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Retirees go to Reno for alpaca ranching

RENO, Nev. (AP) — Webster is an aristocrat with dreadlocks. The auburn fleece that he carries is more rare than cashmere and slicker than silk.

In the world of luxury fibers, Webster is the hottest commodity today.

He's a baby alpaca and the newest member of R.T. Crowe's herd on the Bar C Ranch north of Reno.

The alpaca's fiber and sweet nature have sent retirees from Reno and dot-commers from California to cash out.

Alpaca farming has become big business and the trendy thing to do with one's life and 401(k).

More alpaca ranches have cropped up in the area near the Bar C in the past decade, with a few setting up in smaller lots in Reno. Alpaca ranching has appealed to former dairy and sheep farmers and couples who want to slow down in the country.

Some investors are seeing up to a 70 percent return.

Take the owners of the Lazy K Ranch, Ed and Kay Rodriguez. In 1999, the California couple moved to the area and set up their alpaca farm on a small lot.

"We were planning on retiring but didn't know what to do. Then, one day Kay brought me a magazine and said, 'I want to do this,' " said Rodriguez, who retired as an engineer from America Online. "She wanted to raise alpacas. So we did. We bought 17 acres and that grew into 100. It's been great."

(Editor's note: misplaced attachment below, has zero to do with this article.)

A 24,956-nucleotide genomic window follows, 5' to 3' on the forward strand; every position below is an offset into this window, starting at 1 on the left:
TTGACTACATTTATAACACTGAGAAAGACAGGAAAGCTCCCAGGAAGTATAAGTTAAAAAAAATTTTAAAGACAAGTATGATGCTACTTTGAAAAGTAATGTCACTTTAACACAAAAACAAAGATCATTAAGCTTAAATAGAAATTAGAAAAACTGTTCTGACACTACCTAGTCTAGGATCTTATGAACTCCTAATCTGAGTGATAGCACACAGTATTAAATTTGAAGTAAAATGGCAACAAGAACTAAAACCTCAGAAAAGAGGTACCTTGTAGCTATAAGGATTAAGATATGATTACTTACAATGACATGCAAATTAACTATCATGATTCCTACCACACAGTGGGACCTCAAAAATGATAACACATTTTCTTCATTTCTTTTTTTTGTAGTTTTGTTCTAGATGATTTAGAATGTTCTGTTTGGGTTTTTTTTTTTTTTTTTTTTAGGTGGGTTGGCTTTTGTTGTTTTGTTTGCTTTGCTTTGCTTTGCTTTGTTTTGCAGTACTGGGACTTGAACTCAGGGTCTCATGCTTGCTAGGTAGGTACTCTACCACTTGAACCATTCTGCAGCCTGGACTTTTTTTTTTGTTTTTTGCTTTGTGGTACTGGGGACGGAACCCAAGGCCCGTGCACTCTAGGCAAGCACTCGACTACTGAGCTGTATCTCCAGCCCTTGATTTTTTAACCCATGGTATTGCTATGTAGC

A descendant of the camel and cousin of the llama, the alpaca stands out from the crowd. Its claim to fame is its fleece, which can fetch up to $4 an ounce. Fleece is taken from an alpaca each May, with coats weighing from 4 to 8 pounds.

The younger the animal, the better quality of fiber, which means more money.

But raising them is far from kids' play.

"It's a lot of hard work, but the rewards are amazing," Jeannette Miller said.

Miller, a retired nurse from Reno, nudged her husband to warm up to the South American animals after researching the subject on the Internet.

"It was scary at first, but my wife was sold on the idea," David Miller said. "She really wanted to do this. I went for it, too. We put our life savings on the line and bought a starter herd for $80,000 in 1997."

They bought an acre five miles from the Rodriguez farm.

The Millers worked hard on their land, raising and caring for the animals with the gentleness of doting parents.

The herd blossomed under their care. The Millers made money from fleece and bought 10 more acres, which they named Sierra Nevada Alpacas. Now, the fleece pays for their feed and vet bills. The couple breaks even with their $20,000 yearly investment.

"These animals are wondrous, exquisite and stare right into your soul," Jeannette Miller said. "I look out into the valley and see the gorgeous herd. I have to pinch myself every morning, because at this moment I am the happiest person on the planet."

The Millers recently opened their farm to the Fourth Annual Alpaca, Fiber and Craft Festival. Several farmers, mostly neighbors, hauled their alpacas to the Miller compound for the day.

Each alpaca herd had a custom-made pen, filled with food and water. Farmers spent the day chatting about their new babies, the cost of medicine and the personalities of each alpaca.

No one frowned about the future of fiber or whether their herd would net them a decent living this year.

"I don't know anything else that would be more exciting than what we are doing right now," David Miller said. "It has grown beyond my expectations."